It’s highly unlikely that the judge will accept Luthmann’s request, but in any case, he’s prepared to go to combat dressed as Game of Thrones character Robert Baratheon. His weapon of choice – a warhammer.
The plaintiff’s lawyer, Richard Chusid, feels differently about the issue. “It should be clear that we do not find the brief amusing and, we believe, neither will the court, both from a legal and ethical perspective,” he said.
You have to admit, seeing two lawyers fighting for their lives medieval style would be fun to watch.
Irving immigration lawyer and Obama supporter, Sherin Thawer, was arrested on federal fraud charges and for forging applications of illegal immigrants.
Sherin Thawer was invited to the Obama White House last year to discuss immigration reform.
Meeting with the White House Policy Council today in Washington DC regarding #immigration reform.
12:03 PM – 11 Apr 2014
An Irving immigration lawyer was arrested Friday morning on federal fraud charges for allegedly forging visa applications for illegal immigrants she represented, the U.S. attorney’s office said.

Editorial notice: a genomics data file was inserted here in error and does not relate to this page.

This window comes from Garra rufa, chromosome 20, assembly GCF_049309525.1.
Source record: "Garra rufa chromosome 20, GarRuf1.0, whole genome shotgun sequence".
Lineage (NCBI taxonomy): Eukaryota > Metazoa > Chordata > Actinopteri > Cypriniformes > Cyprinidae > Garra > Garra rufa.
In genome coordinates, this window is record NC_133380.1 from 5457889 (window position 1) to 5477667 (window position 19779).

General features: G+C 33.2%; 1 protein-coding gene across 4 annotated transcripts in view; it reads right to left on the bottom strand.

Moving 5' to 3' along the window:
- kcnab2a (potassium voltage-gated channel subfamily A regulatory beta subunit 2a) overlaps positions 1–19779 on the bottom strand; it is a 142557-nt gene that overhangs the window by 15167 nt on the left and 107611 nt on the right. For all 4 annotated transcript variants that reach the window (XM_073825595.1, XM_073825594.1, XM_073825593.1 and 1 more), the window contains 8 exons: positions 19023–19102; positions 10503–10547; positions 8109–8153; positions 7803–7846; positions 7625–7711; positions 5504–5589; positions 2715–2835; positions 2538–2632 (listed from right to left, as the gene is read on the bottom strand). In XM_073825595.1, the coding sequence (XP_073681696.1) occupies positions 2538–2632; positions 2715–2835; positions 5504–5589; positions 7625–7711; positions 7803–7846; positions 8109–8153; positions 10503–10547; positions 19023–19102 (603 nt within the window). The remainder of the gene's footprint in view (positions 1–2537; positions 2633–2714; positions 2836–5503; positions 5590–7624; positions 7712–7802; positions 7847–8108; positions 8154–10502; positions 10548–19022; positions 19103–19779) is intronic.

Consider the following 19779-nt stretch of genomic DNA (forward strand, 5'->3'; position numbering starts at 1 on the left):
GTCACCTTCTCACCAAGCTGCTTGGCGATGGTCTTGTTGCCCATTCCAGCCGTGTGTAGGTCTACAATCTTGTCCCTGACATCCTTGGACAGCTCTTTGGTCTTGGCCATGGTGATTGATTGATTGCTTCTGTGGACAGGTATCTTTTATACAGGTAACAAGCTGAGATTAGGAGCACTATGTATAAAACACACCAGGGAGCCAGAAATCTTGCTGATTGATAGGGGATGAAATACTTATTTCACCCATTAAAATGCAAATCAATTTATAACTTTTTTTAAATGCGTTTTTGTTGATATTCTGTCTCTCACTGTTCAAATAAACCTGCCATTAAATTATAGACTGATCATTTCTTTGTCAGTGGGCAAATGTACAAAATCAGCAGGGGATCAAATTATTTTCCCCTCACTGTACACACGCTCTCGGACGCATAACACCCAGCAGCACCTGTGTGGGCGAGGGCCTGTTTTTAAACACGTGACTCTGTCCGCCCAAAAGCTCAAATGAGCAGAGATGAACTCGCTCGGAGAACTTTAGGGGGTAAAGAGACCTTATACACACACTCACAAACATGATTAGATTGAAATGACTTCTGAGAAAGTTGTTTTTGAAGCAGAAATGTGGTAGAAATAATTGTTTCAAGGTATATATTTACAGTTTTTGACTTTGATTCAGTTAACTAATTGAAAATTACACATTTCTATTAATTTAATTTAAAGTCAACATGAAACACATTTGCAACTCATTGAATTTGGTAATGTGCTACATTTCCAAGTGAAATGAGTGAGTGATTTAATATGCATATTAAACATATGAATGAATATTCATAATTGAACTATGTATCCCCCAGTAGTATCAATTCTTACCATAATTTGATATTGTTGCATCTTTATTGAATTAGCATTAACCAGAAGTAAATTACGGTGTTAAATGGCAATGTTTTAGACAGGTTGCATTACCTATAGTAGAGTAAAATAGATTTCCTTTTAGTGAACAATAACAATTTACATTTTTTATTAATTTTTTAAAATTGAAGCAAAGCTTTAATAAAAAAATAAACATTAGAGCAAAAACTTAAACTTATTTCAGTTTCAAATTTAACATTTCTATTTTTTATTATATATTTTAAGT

Sherin Thawer, 45, was arrested by agents with U.S. Immigration and Customs Enforcement’s Homeland Security Investigations at her Coppell home, authorities said.
She made her initial court appearance Friday and was released.
The seven-count indictment, issued earlier this week and unsealed on Friday, charges Thawer with one count of conspiracy to commit fraud in connection with immigration documents; one count of mail fraud; one count of transfer or use of the means of identification of another person; and four counts of aggravated identity theft.
Thawer represented immigrants who were applying for various visas to enter or remain in the U.S., officials said. That included U Nonimmigrant Status, known as a U-Visa.
To qualify for a U-Visa, an immigrant must have been a victim of a certain crime and helped law enforcement with the investigation or prosecution. Applicants must submit a form completed by the law enforcement agency that worked on the case.
Sherin Thawer is quite the Barack Obama supporter.
A lawyer that works in the IRS ethics office faces charges that she lied to a court-appointed board looking into whether she embezzled several thousand dollars of her client’s money in a case she worked as a personal injury attorney before joining the IRS.